Open Access

Autoantibody profile in systemic lupus erythematosus with psychiatric manifestations: a role for anti-endothelial-cell antibodies

  • Fabrizio Conti1,
  • Cristiano Alessandri1,
  • Daniela Bompane1,
  • Michele Bombardieri1,
  • Francesca Romana Spinelli1,
  • Anna Carlotta Rusconi2 and
  • Guido Valesini1Email author
Arthritis Res Ther20046:R366

DOI: 10.1186/ar1198

Received: 29 March 2004

Accepted: 18 May 2004

Published: 17 June 2004

Abstract

This study was performed to determine the correlation between psychiatric manifestations and several autoantibodies that might participate in the pathogenesis of psychiatric disorders in the course of systemic lupus erythematosus (SLE). Fifty-one unselected outpatients with SLE were enrolled. Psychiatric evaluation was performed according to the Diagnostic and Statistical Manual of Mental Disorders, 4th edition. The prevalence of antibodies against endothelial cells (AECA), cardiolipin, β2 glycoprotein I, Ro, Ro52, La, glial fibrillary acidic protein, ribosomal P protein, dsDNA, and nucleosomes was assessed by experimental and commercial enzyme-linked immunosorbent assays. According to the cutoff value, AECA were present in 11 of 17 (64.7%) SLE patients with psychosis and mood disorders and in 10 of 34 (29.4%) patients without psychiatric manifestations other than anxiety (P = 0.03). Moreover, the AECA binding index was significantly higher in the first group (P = 0.03). Conversely, no significant correlation was found between the presence of the other autoantibodies studied and psychiatric involvement. The results of this study suggest a relationship between AECA and psychosis and mood disorders in SLE, supporting the hypothesis of a biological origin of these disturbances.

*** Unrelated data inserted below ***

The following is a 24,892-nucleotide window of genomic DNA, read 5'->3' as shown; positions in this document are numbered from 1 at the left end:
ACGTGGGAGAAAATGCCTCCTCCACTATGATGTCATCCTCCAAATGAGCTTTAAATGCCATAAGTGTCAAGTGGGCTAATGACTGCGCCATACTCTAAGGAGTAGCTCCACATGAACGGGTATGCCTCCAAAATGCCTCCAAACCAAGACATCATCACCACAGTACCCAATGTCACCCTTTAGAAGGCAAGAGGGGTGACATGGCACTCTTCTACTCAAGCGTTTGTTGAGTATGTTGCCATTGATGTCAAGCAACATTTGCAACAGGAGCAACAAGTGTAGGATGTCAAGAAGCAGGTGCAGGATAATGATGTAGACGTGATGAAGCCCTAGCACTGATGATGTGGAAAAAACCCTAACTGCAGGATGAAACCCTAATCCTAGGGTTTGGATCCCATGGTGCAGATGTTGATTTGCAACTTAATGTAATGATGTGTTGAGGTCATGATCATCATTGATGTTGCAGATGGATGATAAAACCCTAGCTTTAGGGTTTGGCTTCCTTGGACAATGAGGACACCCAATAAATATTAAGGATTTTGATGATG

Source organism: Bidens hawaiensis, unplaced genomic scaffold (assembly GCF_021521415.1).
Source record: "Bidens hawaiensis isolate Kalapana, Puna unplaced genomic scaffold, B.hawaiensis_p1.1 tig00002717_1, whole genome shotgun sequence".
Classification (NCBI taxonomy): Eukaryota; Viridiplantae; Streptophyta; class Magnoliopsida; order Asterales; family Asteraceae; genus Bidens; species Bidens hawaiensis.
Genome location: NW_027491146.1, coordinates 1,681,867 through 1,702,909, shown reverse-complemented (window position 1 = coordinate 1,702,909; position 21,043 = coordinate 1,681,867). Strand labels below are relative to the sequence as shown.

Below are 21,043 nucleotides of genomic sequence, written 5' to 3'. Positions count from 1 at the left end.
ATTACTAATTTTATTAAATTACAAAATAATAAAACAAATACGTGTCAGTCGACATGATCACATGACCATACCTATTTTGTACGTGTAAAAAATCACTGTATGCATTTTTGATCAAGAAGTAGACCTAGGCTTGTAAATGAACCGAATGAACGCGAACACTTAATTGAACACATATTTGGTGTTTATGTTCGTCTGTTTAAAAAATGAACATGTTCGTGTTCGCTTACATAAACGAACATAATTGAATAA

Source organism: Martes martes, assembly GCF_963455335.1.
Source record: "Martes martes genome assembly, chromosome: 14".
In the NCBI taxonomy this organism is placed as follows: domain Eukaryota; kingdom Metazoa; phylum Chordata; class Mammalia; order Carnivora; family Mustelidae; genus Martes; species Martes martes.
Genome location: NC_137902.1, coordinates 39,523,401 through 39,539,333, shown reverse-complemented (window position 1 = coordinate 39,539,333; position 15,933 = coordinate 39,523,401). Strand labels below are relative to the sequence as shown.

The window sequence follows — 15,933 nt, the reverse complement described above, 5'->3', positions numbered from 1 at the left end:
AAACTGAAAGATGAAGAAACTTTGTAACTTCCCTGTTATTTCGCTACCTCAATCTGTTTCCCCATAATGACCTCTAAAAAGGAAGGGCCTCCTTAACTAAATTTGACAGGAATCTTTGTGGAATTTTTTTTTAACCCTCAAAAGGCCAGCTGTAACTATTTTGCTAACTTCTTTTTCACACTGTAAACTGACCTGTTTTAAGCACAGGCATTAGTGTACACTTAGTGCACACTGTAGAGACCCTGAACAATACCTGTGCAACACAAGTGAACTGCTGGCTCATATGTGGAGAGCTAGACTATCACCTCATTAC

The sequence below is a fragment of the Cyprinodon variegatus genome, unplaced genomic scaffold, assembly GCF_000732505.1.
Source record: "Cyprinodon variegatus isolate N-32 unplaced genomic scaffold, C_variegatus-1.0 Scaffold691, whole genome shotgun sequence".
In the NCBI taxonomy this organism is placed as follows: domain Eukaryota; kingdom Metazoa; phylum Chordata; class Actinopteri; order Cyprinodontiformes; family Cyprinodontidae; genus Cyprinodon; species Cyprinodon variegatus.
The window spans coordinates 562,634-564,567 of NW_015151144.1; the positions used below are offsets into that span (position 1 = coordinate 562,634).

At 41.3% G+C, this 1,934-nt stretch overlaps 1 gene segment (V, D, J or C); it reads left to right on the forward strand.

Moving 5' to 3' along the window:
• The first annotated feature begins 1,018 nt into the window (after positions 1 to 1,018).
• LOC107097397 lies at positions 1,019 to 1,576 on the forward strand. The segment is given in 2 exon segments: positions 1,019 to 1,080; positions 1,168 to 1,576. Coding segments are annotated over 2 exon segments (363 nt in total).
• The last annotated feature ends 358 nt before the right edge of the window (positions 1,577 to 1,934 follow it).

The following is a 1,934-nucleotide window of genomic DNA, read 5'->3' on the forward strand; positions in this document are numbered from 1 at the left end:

Keywords

anti-endothelial-cell antibodies autoantibodies mood disorders psychiatric disorders systemic lupus erythematosus

Introduction

Systemic lupus erythematosus (SLE) is a chronic autoimmune disease characterized by multisystemic involvement with a broad spectrum of clinical manifestations.

Neuropsychiatric SLE (NPSLE) includes neurological syndromes of the central, peripheral, and autonomic nervous system as well as the psychiatric syndromes observed in patients with SLE. These manifestations can precede the onset of SLE or occur at any time during the course of the disease. In 1999, the American College of Rheumatology (ACR) proposed a standard nomenclature for this condition, with case definitions for 19 neuropsychiatric syndromes associated with SLE [1].

In the course of SLE, a variety of psychiatric disturbances are reported, including mood disorders (depressive symptoms), psychosis, and anxiety [2]. The reported prevalence of psychiatric disorders in SLE varies widely, ranging from 17% to 75% [3, 4]. The diagnosis of psychiatric syndromes in SLE is difficult and depends on the exclusion of complications due to an iatrogenic effect of drugs, to metabolic abnormalities, or to infections [58]. Moreover, the diagnosis requires a careful psychiatric evaluation to exclude merely reactive psychological disturbances; in particular, anxiety may reflect a reactive process rather than a feature of NPSLE [1, 2, 911].